Two things attracted me to this little-known self-published 2009 cycle-travel book that I first heard about on BicycleTouringPro.com: 1) the age of the author (Lorraine Veisz doesn’t say exactly how old she was when she did this trip but I’m guessing, from clues in the book, such as her mention of having done a bike trip with her husband in Maine in 1971, that she was around 60 years old) ; and 2) the fact that Veisz did the trip from San Diego to St. Augustine as part of an organized bike tour.
The age thing first: Probably because of my own age (55), I’ve become interested, of late, in cycle-travel books written by people who are around the age of retirement (though that dream is still a ways off for me). Much like the young person’s coming-of-age bike-trip book (think Josie Dew’s The Wind in My Wheels or Kate Harris’s Lands of Lost Borders), the bookend “going-of-age” cycle-touring book, by a person transitioning out of the working world, has become a popular sub-genre of its own. (See, for instance, Anne Mustoe’s A Bike Ride or David Lamb’s Over the Hills.) Veisz captures the rich possibilities and particular anxieties of this period in her description in the opening pages of this “stage in life when one begins to question if it is still prudent to pursue old dreams, when responsibilities have been largely met but physical limitations are lurking is a type of chronological borderlands.”
As for the organized-tour component, this is something you don’t often see in serious literary cycle-travel writing. Pretty much every classic bike-travel book I can think of is either a solo venture or a small group. Organized bike tours, involving larger groups, a guide, and supports such as luggage transport and sag wagon, popular as they undoubtedly are, tend to be looked-down-on by some “serious” cycle-travellers and not considered conducive to weighty literary introspection. (In fact, the only literary example I can even think of is by Karl Kron, of all people; the famously solitary author of Ten Thousand Miles on a Bicycle (1887) somehow agreed to participate in a large organized tour in Maine in 1884 and he wrote a fascinating essay about what was, for him, clearly an uncomfortable and bizarre experience.)
Veisz, from New York– Long Island, to be exact–signed up to do the well-established Adventure Cycling route known as the Southern Tier with WomanTours, a Rochester,-NY-based company (still going strong) that offers North American and European trips between 8-58 days in length. For this particular trip, there were 26 riders, including two guides; they would have 48 days of riding and one off day each week. WomanTours doesn’t mess around; they averaged 62 miles a day. Even with a van sherpa-ing your stuff around, that’s a serious pace for a two-month trip.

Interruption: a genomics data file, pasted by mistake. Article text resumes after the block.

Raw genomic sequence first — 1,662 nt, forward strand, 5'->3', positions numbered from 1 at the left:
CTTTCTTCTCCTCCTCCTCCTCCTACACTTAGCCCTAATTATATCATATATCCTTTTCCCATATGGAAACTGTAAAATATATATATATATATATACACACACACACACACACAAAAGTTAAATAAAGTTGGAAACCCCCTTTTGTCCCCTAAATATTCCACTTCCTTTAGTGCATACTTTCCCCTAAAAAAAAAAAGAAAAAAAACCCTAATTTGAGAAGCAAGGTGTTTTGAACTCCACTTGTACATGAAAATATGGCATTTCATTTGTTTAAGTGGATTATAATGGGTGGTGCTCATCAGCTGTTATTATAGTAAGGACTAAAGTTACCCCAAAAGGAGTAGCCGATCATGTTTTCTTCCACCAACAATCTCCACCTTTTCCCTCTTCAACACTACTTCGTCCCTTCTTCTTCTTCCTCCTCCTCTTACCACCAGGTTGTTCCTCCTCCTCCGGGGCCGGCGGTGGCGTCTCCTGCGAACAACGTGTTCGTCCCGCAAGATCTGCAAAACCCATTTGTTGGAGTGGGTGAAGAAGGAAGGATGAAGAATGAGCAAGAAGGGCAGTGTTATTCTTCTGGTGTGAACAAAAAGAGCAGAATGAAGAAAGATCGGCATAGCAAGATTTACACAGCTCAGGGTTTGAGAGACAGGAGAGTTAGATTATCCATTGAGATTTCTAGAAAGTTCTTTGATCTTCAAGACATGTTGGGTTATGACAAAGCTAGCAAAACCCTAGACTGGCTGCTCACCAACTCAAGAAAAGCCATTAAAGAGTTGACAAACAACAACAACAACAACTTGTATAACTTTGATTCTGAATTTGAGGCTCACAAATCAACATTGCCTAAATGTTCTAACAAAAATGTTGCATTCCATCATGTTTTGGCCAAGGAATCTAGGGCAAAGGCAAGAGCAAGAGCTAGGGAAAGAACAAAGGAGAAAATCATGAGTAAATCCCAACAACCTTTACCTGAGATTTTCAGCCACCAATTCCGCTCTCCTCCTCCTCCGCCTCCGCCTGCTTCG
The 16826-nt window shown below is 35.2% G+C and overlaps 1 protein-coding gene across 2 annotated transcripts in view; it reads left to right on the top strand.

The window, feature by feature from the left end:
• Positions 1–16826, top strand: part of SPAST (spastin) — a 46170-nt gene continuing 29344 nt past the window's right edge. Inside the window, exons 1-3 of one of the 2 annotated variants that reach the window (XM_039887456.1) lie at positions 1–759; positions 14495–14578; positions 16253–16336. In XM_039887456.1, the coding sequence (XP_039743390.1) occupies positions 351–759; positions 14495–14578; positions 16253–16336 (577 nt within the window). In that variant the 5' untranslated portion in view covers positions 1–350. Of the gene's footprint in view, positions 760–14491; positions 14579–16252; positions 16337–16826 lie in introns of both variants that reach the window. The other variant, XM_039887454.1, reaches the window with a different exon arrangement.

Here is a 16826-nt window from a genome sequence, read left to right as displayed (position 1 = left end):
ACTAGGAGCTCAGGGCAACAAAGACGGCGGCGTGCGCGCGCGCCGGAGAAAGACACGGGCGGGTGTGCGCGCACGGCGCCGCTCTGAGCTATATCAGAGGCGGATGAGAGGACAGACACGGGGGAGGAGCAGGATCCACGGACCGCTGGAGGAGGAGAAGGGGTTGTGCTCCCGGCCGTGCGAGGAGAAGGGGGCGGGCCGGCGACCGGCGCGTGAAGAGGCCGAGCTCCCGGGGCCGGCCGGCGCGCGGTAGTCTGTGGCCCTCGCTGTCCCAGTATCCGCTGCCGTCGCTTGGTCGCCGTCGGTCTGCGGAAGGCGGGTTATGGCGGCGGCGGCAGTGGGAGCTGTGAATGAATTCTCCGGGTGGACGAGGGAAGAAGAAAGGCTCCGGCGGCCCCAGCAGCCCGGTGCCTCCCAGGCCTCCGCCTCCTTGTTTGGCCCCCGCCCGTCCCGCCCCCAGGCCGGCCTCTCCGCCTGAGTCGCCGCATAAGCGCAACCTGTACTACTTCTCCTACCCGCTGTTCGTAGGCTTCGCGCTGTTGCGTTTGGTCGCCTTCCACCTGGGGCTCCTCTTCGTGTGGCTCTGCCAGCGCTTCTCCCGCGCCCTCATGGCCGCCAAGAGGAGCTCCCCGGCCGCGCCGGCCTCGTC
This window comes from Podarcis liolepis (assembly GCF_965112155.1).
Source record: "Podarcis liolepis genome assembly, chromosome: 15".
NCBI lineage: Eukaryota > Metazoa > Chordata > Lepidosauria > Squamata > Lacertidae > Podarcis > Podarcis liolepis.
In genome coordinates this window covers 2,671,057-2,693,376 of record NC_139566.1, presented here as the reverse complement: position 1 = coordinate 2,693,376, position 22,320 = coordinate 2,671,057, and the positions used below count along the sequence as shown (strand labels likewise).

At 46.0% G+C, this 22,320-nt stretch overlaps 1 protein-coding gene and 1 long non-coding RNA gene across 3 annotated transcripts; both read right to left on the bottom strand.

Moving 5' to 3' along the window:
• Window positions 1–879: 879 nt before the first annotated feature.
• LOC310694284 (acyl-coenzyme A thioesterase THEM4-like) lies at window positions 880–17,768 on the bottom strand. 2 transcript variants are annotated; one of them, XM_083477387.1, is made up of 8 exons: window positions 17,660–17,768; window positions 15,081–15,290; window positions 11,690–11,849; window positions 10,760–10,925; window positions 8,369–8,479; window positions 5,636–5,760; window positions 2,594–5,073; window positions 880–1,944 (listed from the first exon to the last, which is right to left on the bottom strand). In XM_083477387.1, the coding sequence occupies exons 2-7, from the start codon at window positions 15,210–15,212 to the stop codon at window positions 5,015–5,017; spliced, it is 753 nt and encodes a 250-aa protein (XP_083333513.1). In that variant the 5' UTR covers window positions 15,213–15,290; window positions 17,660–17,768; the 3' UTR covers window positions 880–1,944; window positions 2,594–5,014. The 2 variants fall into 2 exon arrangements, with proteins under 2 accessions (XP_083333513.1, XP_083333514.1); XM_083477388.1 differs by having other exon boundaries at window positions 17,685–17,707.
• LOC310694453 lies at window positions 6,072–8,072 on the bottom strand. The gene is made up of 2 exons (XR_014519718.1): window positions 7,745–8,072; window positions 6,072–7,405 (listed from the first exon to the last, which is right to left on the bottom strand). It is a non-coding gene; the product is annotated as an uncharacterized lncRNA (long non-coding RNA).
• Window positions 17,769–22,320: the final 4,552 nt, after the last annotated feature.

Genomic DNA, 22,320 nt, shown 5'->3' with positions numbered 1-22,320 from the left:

It takes only a few pages to realize that Veisz is a smooth and capable writer who has done an enormous amount of research for this book. At seemingly every point along the route, she relates some interesting local historical factoid, quotes from a novel set in the area, drops a relevant movie reference, or weaves in mention of an apropos song. (In fact, she offers a kind of soundtrack for each chapter–a song title that she says captures the spirit of that particular leg.)
In this sense, the book is highly literary. Veisz seems to have read everything–and I mean everything–written about the places along her route and she sprinkles in a dizzying and eclectic array of references, from the journals of early Spanish colonizers to the travel writing of William Least Heat Moon; from Edward Abbey’s classic memoir Desert Solitaire to the “frontier thesis” of academic Frederick Jackson Turner. Her cultural references include Cesar Chavez, Georgia O’Keefe, Pancho Villa, Robert Pirsig, Jimmy Buffet, and the underappreciated film The Three Burials of Melqiades Estradas. Veisz, bless her soul, even makes a few cycling-literature references: Thomas Stevens, Francis Willard, Annie Londonderry, and PeeWee Herman.